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http://dx.doi.org/10.1007/s00262-018-2249-2DOI Listing
January 2019

Microenvironmental Cues Determine Tumor Cell Susceptibility to Neutrophil Cytotoxicity.

Cancer Res 2018 09 2;78(17):5050-5059. Epub 2018 Jul 2.

Department of Developmental Biology and Cancer Research, Institute for Medical Research Israel-Canada, Hebrew University Medical School, Jerusalem, Israel.

We have recently shown that neutrophil antitumor cytotoxicity is Ca dependent and is mediated by TRPM2, an HO-dependent Ca channel. However, neutrophil antitumor activity is dependent on context and is manifested in the premetastatic niche, but not at the primary site. We therefore hypothesized that expression of TRPM2 and the consequent susceptibility to neutrophil cytotoxicity may be associated with the epithelial/mesenchymal cellular state. We found that TRPM2 expression was upregulated during epithelial-to-mesenchymal transition (EMT), and mesenchymal cells were more susceptible to neutrophil cytotoxicity. Conversely, cells undergoing mesenchymal-to-epithelial transition (MET) expressed reduced levels of TRPM2, rendering them resistant to neutrophil cytotoxicity. Cells expressing reduced levels of TRPM2 were protected from neutrophil cytotoxicity and seeded more efficiently in the premetastatic lung. These data identify TRPM2 as the link between environmental cues at the primary tumor site, tumor cell susceptibility to neutrophil cytotoxicity, and disease progression. Furthermore, these data identify EMT as a process enhancing tumor-cell immune susceptibility and, by contrast, MET as a novel mode of immune evasion. EMT is required for metastatic spread and concomitantly enhances tumor cell susceptibility to neutrophil cytotoxicity. .
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http://dx.doi.org/10.1158/0008-5472.CAN-18-0540DOI Listing
September 2018

TRPM2 Mediates Neutrophil Killing of Disseminated Tumor Cells.

Cancer Res 2018 05 28;78(10):2680-2690. Epub 2018 Feb 28.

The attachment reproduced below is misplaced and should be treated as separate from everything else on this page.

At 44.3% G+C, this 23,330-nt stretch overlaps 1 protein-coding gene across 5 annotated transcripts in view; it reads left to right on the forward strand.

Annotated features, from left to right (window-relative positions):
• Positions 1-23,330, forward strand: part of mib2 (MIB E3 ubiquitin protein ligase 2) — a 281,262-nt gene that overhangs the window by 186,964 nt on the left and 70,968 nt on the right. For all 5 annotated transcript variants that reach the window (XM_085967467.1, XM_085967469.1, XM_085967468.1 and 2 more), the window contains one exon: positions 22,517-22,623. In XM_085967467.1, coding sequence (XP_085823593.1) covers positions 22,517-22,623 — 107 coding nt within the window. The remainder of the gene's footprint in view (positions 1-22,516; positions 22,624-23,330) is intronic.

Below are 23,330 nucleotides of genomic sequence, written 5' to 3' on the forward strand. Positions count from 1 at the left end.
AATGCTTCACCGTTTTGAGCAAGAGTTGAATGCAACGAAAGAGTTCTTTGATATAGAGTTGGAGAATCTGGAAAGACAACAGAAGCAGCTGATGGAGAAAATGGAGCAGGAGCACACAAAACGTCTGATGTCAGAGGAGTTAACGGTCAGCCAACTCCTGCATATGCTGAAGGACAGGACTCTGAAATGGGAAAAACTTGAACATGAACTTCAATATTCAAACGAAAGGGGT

Department of Developmental Biology and Cancer Research, Institute for Medical Research Israel-Canada, Hebrew University Medical School, Jerusalem, Israel.

Neutrophils play a critical role in cancer, with both protumor and antitumor neutrophil subpopulations reported. The antitumor neutrophil subpopulation has the capacity to kill tumor cells and limit metastatic spread, yet not all tumor cells are equally susceptible to neutrophil cytotoxicity. Because cells that evade neutrophils have greater chances of forming metastases, we explored the mechanism neutrophils use to kill tumor cells. Neutrophil cytotoxicity was previously shown to be mediated by secretion of HO We report here that neutrophil cytotoxicity is Ca dependent and is mediated by TRPM2, a ubiquitously expressed HO-dependent Ca channel. Perturbing TRPM2 expression limited tumor cell proliferation, leading to attenuated tumor growth. Concomitantly, cells expressing reduced levels of TRPM2 were protected from neutrophil cytotoxicity and seeded more efficiently in the premetastatic lung. These findings identify the mechanism utilized by neutrophils to kill disseminated tumor cells and to limit metastatic spread. .
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http://dx.doi.org/10.1158/0008-5472.CAN-17-3614DOI Listing
May 2018

Hyperglycemia Impairs Neutrophil Mobilization Leading to Enhanced Metastatic Seeding.

Cell Rep 2017 Nov;21(9):2384-2392

Department of Developmental Biology and Cancer Research, Institute for Medical Research Israel Canada, Hebrew University Medical School, 91120 Jerusalem, Israel. Electronic address:

Preexisting diabetes is a risk factor for the development of multiple types of cancer. Additionally, diabetic patients face a poorer prognosis when diagnosed with cancer. To gain insight into the effects of hyperglycemia, a hallmark of diabetes, on tumor growth and metastatic progression, we combined mouse models of cancer and hyperglycemia. We show that while hyperglycemia attenuates primary tumor growth, it concomitantly increases metastatic seeding in a distant organ. We further show that the increase in metastatic seeding is due to impaired secretion of granulocyte colony-stimulating factor (G-CSF) and impaired neutrophil mobilization. Normalizing blood glucose levels using insulin rescues neutrophil recruitment and tumor growth and concomitantly reduces metastatic seeding. These results provide links among hyperglycemia-induced changes in neutrophil mobilization, primary tumor growth, and metastatic progression. Furthermore, our observations highlight the importance of normalizing blood glucose levels in hyperglycemic cancer patients.
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http://dx.doi.org/10.1016/j.celrep.2017.11.010DOI Listing
November 2017